Forces, Impulse and Changes in Momentum

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What is a impulse?

Let us suppose that we apply a force F to an object for Δt seconds. What does the quantity F · Δt represent?
According to Newton's second law, the net force F on any object is related to its acceleration a and its mass m as follows:
     F = m a , a is the acceleration
a = Δv / Δt = (vf - vi) / Δt , acceleration is the change of velocity over time. vf is the final velocity and vi is the initial velocity. Δt is the interval of time over which the velocity changes from vi to vf.
     F = m (Δv / Δt)
From the above, we can write
     F Δt = m Δv = m (vf - vi) = m vf - m vi = pf - pi
F Δt represents the change in momentum and is called the impulse of the force F for the time interval Δt.
A force F applied to an object for a time Δt gives rise to a change in momentum of the object.

Meaning of the impulse defined above
You need to stop a 0.4 Kg ball that has a speed of 20 m/s. What force is needed to stop this ball in
    a) 1 s
    b) 0.1 s
    c) 0.01 s
Solutions
        F Δt = m Δv = m (vf - vi) , we need to stop the ball, hence vf = 0, vi = 20 m/s. (assume moving in the positive direction, vi = + 20 m/s)
        F Δt = 0.4(0 - 20) = - 8 Kg m/s , the minus sign indicates that F has the direction opposite the motion of the ball.
    F = - 8 / Δt
    a) F = - 8 / 1 = - 8 Newtons
    b) F = - 8 / 0.1 = - 80 Newtons
    c) F = - 8 / 0.01 = - 800 Newtons
Stopping the same ball at a speed of 20 m/s but for different time intervals requires different forces which increases as the time interval decreases. So if you allow the time interval to be larger, you need a small force to change the momentum of an object.


Example 1
A 2000-kilogram car traveling with a velocity of 25 m/s is stopped in 10 seconds using a breaking force F. What is the magnitude of force F?

Solution to Example 1
initial velosity: vi = 25 m/s (assumed to be in the positive direction)
final velocity: vf = 0 (car stops)
     pi = initial momentum = m vi
     pf = final momemntum = m vf
     |F| Δt = |pf - pi|
     pf = 2000 × 0 = 0
     pi = 2000 × 25 = 50000 Kg m/s
     |F| = |0 - 50000| / Δt = 50000 / 10 = 5000 Newtons


Example 2
A football player kicks a 350-grams ball (at rest) and gives it an initial speed of 28 m/s. Find the magnitude of average force exerted by the player if the impact time is 12 ms.

Solution to Example 2
     |F| Δt = |pf - pi|
     pf = m vf = 0.35 × 28 = 9.8 (vf = 28 m/s)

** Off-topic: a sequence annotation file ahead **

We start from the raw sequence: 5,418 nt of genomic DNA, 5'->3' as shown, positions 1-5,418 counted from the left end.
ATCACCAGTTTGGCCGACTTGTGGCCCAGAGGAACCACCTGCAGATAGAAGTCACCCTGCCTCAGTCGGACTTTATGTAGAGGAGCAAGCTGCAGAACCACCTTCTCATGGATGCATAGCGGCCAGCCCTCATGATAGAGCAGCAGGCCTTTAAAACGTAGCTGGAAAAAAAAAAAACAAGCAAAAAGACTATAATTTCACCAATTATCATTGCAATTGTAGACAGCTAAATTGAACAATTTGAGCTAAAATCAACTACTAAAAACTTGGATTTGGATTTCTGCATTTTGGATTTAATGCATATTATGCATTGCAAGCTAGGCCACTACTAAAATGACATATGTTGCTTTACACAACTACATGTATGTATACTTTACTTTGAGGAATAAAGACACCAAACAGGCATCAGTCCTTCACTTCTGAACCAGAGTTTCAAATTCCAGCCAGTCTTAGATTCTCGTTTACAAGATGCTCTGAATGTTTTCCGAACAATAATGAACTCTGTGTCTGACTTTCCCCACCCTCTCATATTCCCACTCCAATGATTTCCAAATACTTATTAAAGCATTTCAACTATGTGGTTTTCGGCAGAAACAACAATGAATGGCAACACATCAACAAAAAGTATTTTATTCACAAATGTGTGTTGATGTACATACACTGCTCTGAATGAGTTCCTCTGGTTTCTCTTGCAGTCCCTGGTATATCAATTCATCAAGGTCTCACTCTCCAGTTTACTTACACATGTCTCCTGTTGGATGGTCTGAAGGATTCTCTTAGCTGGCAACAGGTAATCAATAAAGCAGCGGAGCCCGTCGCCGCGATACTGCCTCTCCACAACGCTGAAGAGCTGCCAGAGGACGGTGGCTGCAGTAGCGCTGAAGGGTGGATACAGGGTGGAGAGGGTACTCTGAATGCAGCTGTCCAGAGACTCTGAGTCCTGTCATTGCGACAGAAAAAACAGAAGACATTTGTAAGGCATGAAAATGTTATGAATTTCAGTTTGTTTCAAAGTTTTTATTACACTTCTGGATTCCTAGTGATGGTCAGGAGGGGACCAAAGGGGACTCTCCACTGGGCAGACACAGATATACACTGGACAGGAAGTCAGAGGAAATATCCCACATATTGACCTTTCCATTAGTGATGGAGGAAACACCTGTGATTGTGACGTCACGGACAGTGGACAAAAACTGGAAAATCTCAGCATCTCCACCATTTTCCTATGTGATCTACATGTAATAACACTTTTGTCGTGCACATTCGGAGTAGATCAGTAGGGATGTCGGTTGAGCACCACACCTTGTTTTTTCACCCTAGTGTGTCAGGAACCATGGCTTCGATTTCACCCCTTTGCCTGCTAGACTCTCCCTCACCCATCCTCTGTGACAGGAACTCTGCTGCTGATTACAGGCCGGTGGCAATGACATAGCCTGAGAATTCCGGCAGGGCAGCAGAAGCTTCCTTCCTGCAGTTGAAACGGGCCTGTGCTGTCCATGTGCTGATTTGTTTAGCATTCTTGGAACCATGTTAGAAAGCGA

pi = m vi = 0.35 × 0 = 0 (at rest vi = 0)
     |F| = |9.8 - 0| / Δt = 9.8 / (12 × 10-3) ≈ 817 Newtons


Example 3
A 1 Kg ball hits a wall with a velocity of 10 m/s to the left. The ball hits the wall and bounces off with a velocity of 8 m/s to the right. What is the average force exerted by the wall on the ball if the ball is in contact with wall for 0.1 s?

Solution to Example 3
Let the direction from left to right be the positive direction. The ball is moving either to the left or to the right and therefore all vector quantities such as velicities and momenta have one component only which we use in our calculations below.
vi = - 10 m/s in negative direction, vf = 8 m/s in positive direction
     F Δt = pf - pi
     pf = m vf = 1 × 8 = 8
     pi = m vi = 1 × (- 10) = - 10
     F = ( 8 - (-10)) / Δt = 18 / 0.1 = 180 Newtons , direction to the right.


Example 4
The drivers of two trucks traveling at the same speed, with truck A having a mass double that of truck B, apply equal forces on the brakes of the trucks to stop them. Which truck takes a longer distance to stop?

Solution to Example 4
Let m be the mass of truck B and 2m the mass of truk A (double)
Let initial speed be vi. The final seed is equal to 0 (trucks stop).
     Truck A: F Δt = pf - pi = 0 - 2 m vi
     Δt = - 2m vi / F
     Truck B: pf = F Δt = pf - pi = 0 - m vi
     Δt = - m vi / F
Note that F is negative because it is directed in the opposite direction of vi (considered as positive)
Comparing the period of time Δt needed to stop the trucks; truck A takes more time to stop because its momentum is larger (mass is double that of truck B) than the momentum of truck B. In fact the time taken by truck A is double the time taken by truck B to stop and therefore the stopping distance of truck A is also double the stopping distance of truck B.


More References
1 - Higher Level Physics - IB Diploma - Chris Hamper - Pearson
2 - Physics - Raymond A. Serway and Jerry S. Faughn
Holt, Reinehart and Winston - Harcourt Education Company


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Updated: 26 September 2015

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